How to help your clients choose a 401(k) plan

Nicolle WillsonHead of Retirement Consulting, Guideline

90% of the 5.8 million American small businesses with 99 or fewer employees do not currently offer a 401(k). And of the 42 million Americans who are employed by these small businesses, 75% do not have access to a retirement plan.

This research shows a lot of people with a lot of missed opportunities. It’s no wonder many economists and public policy experts talk about a looming retirement crisis.

Accountants have a role to play in solving this. And at the same time, expanding the services they provide. As a trusted advisor, you can help your clients choose the 401(k) plan that's right for them, provide a new lens on your existing financial services, and increase the touch you have with clients.

A common barrier for firms providing this service is that it is perceived as a complicated space to provide guidance in. It is true that 401(k) providers and plans come with a lot of variables.

But thankfully, it is not as complex as it once was. Here's what to consider when recommending a 401(k) provider to your clients.

What should accountants look for in a 401(k) provider for their clients?

When a business chooses to offer a 401(k) plan, there are a number of responsibilities that need to be accounted for. Some full-service 401(k) providers handle most or all of these responsibilities, or plan sponsors can use multiple vendors and/or take on some of the work themselves.

These are the tasks that need to get done to offer a plan and keep it compliant:

Plan design and setup: Prepare required plan documents, coordinate contributions with your payroll provider and custodian.

Enrollment and education: Manage participant eligibility and enrollment, explain your plan to employees, educate them on investment options, and give them required information, notices and disclosures.

Administration and recordkeeping: Deposit contributions and deferrals with the custodian, and keep track of all transactions and balances.

Distributions & Benefit Payments: Administer participant and beneficiary benefit distributions, loans, hardship withdrawals, required minimum distributions and Qualified Domestic Relations Orders.

Compliance and reporting: Prepare and file IRS Form 5500 and schedules annually, perform annual nondiscrimination testing and manage any compliance-related refunds.

Investment management: Choose a diverse selection of investments. Ensure investments are selected and maintained with the best interests of employees in mind. 

In advising a client, you should be looking to help them find a provider that does all of these things well — and at a reasonable cost to the business and plan participants. \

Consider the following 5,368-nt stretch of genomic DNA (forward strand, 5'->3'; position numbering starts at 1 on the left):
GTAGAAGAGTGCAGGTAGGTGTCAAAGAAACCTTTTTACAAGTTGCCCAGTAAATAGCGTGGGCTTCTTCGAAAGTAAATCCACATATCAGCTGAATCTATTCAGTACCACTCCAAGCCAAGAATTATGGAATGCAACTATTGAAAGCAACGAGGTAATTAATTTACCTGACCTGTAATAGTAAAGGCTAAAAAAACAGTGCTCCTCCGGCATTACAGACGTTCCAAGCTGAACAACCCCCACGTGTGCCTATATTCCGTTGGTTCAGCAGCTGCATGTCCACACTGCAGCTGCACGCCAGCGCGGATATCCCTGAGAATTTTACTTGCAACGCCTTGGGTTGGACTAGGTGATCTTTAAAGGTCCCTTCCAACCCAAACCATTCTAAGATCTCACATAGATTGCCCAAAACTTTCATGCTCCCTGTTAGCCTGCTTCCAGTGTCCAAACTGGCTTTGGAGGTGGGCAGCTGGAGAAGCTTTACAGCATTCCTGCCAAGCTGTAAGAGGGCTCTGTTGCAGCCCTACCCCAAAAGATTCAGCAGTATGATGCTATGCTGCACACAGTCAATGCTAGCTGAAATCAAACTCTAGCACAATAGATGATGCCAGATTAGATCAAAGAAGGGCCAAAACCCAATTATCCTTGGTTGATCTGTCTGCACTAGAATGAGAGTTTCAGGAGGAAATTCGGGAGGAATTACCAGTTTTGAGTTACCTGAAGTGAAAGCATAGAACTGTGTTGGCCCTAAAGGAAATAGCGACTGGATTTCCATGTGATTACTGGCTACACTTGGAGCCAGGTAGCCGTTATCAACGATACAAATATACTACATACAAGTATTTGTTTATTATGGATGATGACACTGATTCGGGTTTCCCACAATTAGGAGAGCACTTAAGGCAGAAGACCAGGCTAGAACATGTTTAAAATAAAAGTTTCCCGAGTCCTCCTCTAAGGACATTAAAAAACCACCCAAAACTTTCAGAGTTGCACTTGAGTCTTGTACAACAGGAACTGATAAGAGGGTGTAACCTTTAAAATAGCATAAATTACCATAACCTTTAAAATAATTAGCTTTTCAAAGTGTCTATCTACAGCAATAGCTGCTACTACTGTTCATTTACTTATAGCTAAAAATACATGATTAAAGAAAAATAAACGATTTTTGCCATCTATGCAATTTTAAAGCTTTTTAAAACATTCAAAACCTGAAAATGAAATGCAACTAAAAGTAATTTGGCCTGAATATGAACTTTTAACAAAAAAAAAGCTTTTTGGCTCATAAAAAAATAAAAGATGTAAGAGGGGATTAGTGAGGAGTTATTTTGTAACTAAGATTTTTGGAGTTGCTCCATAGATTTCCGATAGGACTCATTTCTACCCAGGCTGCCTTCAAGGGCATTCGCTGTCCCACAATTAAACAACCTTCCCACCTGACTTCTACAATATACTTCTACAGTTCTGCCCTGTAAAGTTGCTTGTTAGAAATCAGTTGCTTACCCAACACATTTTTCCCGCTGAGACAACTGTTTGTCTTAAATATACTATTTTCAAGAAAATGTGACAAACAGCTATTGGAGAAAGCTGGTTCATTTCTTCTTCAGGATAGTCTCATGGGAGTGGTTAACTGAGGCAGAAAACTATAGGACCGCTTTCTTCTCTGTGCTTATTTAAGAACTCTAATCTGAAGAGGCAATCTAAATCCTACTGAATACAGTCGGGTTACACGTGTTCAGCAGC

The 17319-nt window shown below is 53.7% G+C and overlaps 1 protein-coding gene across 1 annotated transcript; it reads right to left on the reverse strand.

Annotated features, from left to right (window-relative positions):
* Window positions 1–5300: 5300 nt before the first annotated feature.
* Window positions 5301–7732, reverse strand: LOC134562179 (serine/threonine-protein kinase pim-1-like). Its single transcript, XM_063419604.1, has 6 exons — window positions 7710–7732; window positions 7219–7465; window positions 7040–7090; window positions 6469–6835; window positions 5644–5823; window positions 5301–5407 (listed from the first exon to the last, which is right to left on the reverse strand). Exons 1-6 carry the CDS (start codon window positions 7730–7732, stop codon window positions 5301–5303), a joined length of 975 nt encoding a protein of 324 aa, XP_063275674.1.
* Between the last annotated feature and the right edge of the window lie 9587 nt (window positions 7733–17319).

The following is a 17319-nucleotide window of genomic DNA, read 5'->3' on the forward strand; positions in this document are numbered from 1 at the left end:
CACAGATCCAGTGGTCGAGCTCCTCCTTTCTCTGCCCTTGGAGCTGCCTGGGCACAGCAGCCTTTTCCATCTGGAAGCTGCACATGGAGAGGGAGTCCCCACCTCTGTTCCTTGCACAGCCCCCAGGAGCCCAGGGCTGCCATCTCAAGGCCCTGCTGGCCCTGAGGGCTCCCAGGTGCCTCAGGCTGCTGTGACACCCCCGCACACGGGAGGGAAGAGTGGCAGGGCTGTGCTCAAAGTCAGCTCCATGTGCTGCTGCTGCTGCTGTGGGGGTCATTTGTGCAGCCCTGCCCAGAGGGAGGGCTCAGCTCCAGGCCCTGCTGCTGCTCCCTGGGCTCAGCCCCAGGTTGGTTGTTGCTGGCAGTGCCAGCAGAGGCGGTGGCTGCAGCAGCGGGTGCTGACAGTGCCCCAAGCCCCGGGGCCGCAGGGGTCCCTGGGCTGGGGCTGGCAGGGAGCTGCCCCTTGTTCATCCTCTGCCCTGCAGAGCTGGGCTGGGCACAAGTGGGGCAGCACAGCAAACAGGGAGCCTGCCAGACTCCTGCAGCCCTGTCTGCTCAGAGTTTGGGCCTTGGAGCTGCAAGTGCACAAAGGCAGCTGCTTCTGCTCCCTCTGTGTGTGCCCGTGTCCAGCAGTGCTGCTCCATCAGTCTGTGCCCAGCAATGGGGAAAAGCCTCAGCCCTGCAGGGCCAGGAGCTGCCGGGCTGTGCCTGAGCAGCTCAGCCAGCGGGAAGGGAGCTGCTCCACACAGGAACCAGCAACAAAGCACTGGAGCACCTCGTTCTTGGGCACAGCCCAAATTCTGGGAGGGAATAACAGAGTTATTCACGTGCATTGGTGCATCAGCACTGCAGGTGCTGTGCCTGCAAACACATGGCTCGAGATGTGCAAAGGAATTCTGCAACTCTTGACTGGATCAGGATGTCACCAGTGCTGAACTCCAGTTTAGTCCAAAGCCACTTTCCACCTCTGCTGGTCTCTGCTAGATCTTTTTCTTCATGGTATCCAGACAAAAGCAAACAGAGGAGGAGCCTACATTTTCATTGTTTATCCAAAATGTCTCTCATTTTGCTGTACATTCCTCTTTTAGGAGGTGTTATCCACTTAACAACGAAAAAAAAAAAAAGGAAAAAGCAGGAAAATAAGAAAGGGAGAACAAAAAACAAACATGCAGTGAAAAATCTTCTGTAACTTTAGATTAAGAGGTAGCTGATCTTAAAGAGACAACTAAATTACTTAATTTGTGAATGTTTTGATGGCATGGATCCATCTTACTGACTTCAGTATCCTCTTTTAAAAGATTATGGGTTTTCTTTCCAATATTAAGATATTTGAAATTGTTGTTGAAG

For example, many providers pass a lot of their expenses on to employees through high fees on assets under management. Others charge additional fees for certain aspects of their service — like annual Form 5500 filing — or outsource portions of their service to other providers who charge their own fees.

In addition to these responsibilities, you may want to look for a provider that makes it easy to manage the 401(k) plans for multiple clients. Do they have a single interface to keep all of your clients organized? Or does their service automate some of the administration by integrating with the payroll software you use? 

As an example of what’s possible, see how Guideline helps accountants and bookkeepers.

What are the tax advantages of a 401(k)? 

Thanks to the 2019 SECURE Act, eligible businesses may be able to claim a tax credit of up to $15,000 over the first three years of their plan (previously $1,500). The IRS credit covers 50% of “ordinary and necessary” costs companies incur to set up a qualified retirement plan — up to the greater of $500 or $250 per participating NHCE (limited to $5,000) per year for three years.

The SECURE Act has also added a new Small Plan Auto-enrollment Credit of up to $500 per year for three years for plans that add an Eligible Automatic Contribution Arrangement (EACA) for the first time. The credit is not limited to plan expenses and is in addition to the start-up credit.

These tax credits can get a little complicated, so Guideline has built a tax credit calculator to help you estimate your clients tax credit and cost to start a Guideline 401(k). With the new tax credit changes and depending on your company makeup, it is actually possible to reduce the cost of a 401(k) to $0 for the first 3 years.

Nicolle Willson
Head of Retirement Consulting, Guideline

Nicolle is the Head of Retirement Consulting at Guideline. She is Certified Financial Planner™ and Certified 401(k) Professional™.